Ok, Who Rode In The Snow Today?



CAMPYBOB

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Sep 12, 2005
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Quote by Maydog:
"I was able to get out for a quick 60 yesterday."

Nice!

23 miles this afternoon. Darkness is upon us too soon! The wind was a stead 16 MPH with gusts to 25...almost like Spring winds! It was 59° today and it's supposed to be near 70° tomorrow. I feel a work-related headache coming on!
 
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BobCochran

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May 3, 2015
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Hey CampyBob, how do you know the wind speed, including gusts? Do you have some sort of device on your bike to help with that, or a weather station at home? The sort that sends data to a weather application you can check on any time? That seems better than a point forecast from the local news channel.

Thanks a ton!

Bob
 

Susimi

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May 24, 2015
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I'll be honest, I'm kinda jealous!

I'm really hoping it snows over here in Blighty again this winter so I can do some snow riding again. It's seriously good fun for me. Unfortunately our weather reports are usually ****.... They report that "this winter will be the worst for decades" and the reality is all we get is a light dusting of the stuff that's gone by the afternoon!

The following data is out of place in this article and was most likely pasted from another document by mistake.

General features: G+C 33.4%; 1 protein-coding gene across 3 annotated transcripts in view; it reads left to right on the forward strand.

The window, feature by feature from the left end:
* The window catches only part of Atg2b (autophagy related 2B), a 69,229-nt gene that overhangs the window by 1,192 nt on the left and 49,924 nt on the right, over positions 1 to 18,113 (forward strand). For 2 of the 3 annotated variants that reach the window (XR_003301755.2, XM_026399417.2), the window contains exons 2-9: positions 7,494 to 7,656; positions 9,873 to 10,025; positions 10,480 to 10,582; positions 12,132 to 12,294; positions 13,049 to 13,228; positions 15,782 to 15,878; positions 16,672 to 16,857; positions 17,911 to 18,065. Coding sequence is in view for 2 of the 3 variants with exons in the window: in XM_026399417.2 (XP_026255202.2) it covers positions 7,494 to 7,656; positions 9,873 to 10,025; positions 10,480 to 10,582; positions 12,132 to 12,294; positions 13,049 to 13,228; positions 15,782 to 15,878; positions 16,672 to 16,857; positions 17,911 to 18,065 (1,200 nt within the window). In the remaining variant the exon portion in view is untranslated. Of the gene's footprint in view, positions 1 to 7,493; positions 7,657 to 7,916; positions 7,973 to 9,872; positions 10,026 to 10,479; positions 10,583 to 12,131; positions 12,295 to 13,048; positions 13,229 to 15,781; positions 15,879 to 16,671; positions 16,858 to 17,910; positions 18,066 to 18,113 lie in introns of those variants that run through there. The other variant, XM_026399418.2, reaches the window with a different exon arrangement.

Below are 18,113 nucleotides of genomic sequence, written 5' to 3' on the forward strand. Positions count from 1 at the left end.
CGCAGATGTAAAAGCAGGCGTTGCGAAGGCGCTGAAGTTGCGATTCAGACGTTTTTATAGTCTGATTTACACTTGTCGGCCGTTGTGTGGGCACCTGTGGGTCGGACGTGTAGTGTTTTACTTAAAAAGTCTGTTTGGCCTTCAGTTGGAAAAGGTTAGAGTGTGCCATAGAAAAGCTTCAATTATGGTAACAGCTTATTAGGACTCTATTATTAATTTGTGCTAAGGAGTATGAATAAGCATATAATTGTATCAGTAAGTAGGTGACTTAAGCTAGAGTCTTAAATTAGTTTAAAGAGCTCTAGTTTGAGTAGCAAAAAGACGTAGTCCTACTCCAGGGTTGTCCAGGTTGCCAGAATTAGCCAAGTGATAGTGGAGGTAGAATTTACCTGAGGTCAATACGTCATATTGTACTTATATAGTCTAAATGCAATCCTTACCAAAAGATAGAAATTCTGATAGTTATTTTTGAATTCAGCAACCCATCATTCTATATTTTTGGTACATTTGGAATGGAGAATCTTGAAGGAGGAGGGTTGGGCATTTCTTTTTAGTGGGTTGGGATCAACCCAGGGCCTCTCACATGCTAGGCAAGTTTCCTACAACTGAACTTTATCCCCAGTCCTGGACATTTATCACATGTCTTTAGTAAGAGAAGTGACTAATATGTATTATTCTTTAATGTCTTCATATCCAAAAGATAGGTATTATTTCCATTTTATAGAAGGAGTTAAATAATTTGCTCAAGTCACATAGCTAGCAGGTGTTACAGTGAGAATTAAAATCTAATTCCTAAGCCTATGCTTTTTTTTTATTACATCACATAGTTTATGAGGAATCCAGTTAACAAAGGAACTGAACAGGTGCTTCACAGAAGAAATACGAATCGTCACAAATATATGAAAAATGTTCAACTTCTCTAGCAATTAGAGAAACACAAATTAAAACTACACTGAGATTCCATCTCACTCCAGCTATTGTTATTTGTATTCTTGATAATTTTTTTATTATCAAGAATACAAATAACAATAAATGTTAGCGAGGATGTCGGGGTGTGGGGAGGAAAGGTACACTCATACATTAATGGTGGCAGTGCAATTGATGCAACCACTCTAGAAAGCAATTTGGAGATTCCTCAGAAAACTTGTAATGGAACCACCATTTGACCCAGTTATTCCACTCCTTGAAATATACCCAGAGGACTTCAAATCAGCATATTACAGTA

moneyman

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Oct 6, 2015
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It hasn't yet been snowing where I live but I am eagerly waiting for it to test my new all season bike tires. It surely takes more effort to pedal in snow which makes it even more exciting experience.
 

CAMPYBOB

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I used to do this popular tour ride...read that as: No One Told You But This Is A Race Without Pinning On A Number.

It was almost all pan flat to very gently rolling...80 miles of that. The fit tandem teams just screamed through that stuff. Until the 15-20 miles of steeper rollers and actual climbs were thrown in the mix. The very best of the tandems could boot stomp those 1/2-mile hills and come belting off them with all the mustard they could. After getting my sorry, light single crushed for 3-1/2 hours, trying to hang the vertical miles was damned tough.

There was ALWAYS a Schwinn Paramount full blown racing tandem from the Wolverine Club in Michigan that only had one throttle setting...Ludicrous Speed! To this day I still cane see that fire engine red and chrome plated, short-coupled tandem absolutely howling by me on the downhills with my bunch of singles pegging the needle in the red zone on the climbs just to stay with those bastards. Man, did we suffer!